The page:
Electronic Part

Occupational Differences in the Electronics Industry


Occupational Differences in Electronics

Electronics technician, electrician, and electrical engineer may sound the same, but in fact they are very different jobs that require different training, knowledge and skill sets. However, there is some overlap in the three occupations. For example, all three occupations require knowledge of the basics of circuit design and the ability to read schematics. All three occupations are in demand and pay well.

Electricians work both indoors and outdoors to install and maintain electrical systems in homes, commercial buildings, and other facilities. Electricians tend to work with high voltages. Most electricians learn their trade via an apprenticeship, although some may attend a technical school for training first. Most states require electricians to be licensed.

Electrical engineers design, develop and test electrical equipment across many types of applications, from cell phones to advanced radars used by tactical fighter aircraft. Electrical engineers must have a bachelor's degree and are the highest paid of the three occupations.

Electronics technicians work closely with electrical engineers to help them design, develop and test electrical equipment. Electronics technicians are much more "hands-on" than electronics engineers, as the technicians build and troubleshoot equipment designed by the engineers. Most electronics technicians enter the field by first earning a two-year degree from a community college or vocational-technical school. Many electronics technicians later earn bachelor's degrees in electrical engineering, making them very valuable to employers due to their combination of theoretical and practical knowledge.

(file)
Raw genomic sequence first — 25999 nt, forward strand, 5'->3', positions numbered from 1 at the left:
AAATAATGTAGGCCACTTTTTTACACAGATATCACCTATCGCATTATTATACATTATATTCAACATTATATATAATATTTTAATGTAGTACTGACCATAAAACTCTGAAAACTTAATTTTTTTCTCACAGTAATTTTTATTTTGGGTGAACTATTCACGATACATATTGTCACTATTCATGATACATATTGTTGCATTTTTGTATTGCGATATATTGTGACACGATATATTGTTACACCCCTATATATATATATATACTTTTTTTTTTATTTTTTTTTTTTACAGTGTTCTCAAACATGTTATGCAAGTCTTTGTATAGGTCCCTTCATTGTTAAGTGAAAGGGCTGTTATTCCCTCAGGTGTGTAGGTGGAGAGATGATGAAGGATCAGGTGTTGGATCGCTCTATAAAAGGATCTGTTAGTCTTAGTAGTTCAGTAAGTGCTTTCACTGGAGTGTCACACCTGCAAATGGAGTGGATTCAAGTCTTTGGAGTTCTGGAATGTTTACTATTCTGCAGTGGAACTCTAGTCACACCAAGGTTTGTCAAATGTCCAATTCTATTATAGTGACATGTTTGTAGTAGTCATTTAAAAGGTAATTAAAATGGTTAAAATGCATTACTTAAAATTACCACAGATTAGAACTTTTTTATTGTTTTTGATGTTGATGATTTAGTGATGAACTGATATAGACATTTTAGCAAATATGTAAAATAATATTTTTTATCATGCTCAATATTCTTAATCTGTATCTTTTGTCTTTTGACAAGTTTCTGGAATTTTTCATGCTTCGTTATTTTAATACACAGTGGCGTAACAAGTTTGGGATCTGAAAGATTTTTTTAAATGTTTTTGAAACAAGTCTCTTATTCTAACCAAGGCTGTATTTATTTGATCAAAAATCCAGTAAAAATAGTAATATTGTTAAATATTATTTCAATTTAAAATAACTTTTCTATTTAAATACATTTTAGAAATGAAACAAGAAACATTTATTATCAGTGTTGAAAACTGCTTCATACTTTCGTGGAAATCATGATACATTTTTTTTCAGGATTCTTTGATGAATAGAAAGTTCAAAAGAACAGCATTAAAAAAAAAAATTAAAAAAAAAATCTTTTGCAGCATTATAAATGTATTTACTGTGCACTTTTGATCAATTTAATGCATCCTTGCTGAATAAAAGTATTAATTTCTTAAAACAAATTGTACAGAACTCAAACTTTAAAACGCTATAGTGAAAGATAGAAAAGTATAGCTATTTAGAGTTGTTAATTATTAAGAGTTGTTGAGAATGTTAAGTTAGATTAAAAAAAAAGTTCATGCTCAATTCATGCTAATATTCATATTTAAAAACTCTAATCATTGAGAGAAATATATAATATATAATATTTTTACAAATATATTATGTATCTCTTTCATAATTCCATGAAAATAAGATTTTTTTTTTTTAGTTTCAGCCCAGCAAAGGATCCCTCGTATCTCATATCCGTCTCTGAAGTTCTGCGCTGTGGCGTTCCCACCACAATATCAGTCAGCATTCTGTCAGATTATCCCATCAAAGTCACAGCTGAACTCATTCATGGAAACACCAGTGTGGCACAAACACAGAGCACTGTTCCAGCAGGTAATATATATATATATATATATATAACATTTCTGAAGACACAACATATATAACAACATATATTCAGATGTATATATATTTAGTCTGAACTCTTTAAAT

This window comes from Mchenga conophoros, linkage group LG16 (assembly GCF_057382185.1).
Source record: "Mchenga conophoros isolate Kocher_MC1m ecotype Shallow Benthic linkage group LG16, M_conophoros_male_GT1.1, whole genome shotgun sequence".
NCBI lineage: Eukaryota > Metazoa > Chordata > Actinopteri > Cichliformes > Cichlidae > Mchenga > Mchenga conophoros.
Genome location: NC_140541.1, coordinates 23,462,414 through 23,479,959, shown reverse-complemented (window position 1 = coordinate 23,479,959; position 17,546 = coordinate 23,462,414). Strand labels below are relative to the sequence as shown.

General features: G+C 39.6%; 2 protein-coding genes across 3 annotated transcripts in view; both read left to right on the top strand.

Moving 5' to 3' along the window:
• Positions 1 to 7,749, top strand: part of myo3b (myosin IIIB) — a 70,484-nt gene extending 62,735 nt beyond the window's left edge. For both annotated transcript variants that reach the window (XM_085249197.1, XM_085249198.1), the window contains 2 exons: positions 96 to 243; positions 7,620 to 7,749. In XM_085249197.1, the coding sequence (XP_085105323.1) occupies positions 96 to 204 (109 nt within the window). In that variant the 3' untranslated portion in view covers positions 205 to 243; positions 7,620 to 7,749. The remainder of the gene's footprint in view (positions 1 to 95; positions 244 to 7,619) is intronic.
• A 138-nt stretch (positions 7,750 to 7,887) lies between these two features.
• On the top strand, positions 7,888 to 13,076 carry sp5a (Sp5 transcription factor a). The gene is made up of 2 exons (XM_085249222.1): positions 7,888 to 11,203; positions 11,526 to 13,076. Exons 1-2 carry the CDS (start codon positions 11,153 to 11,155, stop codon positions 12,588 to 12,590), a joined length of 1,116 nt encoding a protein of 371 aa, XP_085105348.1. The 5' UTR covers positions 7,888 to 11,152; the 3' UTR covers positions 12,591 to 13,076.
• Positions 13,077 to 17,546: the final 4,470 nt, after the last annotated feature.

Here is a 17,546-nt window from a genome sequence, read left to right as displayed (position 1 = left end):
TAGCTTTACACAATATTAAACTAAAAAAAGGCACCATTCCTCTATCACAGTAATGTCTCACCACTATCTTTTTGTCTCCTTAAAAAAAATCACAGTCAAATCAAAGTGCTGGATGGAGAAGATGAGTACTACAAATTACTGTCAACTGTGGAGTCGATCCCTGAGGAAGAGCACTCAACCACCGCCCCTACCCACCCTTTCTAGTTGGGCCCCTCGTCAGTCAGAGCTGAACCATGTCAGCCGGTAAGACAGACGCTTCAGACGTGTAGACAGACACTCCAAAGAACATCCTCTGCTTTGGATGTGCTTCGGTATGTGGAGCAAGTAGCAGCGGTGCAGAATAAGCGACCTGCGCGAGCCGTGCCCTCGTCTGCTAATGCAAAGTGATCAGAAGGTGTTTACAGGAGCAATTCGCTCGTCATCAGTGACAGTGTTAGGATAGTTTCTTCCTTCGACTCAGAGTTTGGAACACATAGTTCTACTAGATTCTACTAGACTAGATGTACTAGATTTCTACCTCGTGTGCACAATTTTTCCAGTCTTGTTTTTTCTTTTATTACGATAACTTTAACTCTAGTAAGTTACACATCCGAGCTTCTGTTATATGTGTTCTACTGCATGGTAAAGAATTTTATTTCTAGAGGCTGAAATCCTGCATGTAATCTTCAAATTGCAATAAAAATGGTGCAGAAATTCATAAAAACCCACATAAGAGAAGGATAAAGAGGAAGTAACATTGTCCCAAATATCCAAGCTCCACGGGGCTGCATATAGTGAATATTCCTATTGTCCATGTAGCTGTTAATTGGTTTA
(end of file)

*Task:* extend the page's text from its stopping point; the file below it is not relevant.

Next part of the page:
Electronics technology involves many skills sets, including:

  • Assembling, maintaining, calibrating and repairing electronic instruments

  • Troubleshooting circuits and making recommendations for repairs or modifications

  • Building prototypes of electronic systems from engineering drawings and specifications

  • Modifying prototypes and updating documentation based on changes

  • Writing reports based on the results of tests performed

In addition to being a rewarding career, electronics technology is the only one of the three occupations to also have a large interest and following by hobbyists. Because of the low voltages and inexpensive components involved with electronics technology, the field offers enthusiasts a safe and easy environment for learning about electrical circuits and components. Many textbooks designed for self-learning are available for both novices and advanced hobbyists. Many kits are also designed to help teach hobbyists and others both general skills and specific applications.

All that's needed for a hobbyist to start building electronic circuits is a little basic knowledge, a few electronics components, a solderless breadboard and an inexpensive voltmeter. With a little more knowledge, basic soldering skills and a few more components, hobbyists can build a wide variety of applications that are both fun and practical such as animated signs for a small business or circuit timers for lighting to improve home security. Many advanced hobbyists and technicians also design their own circuits and systems or improve on existing designs.

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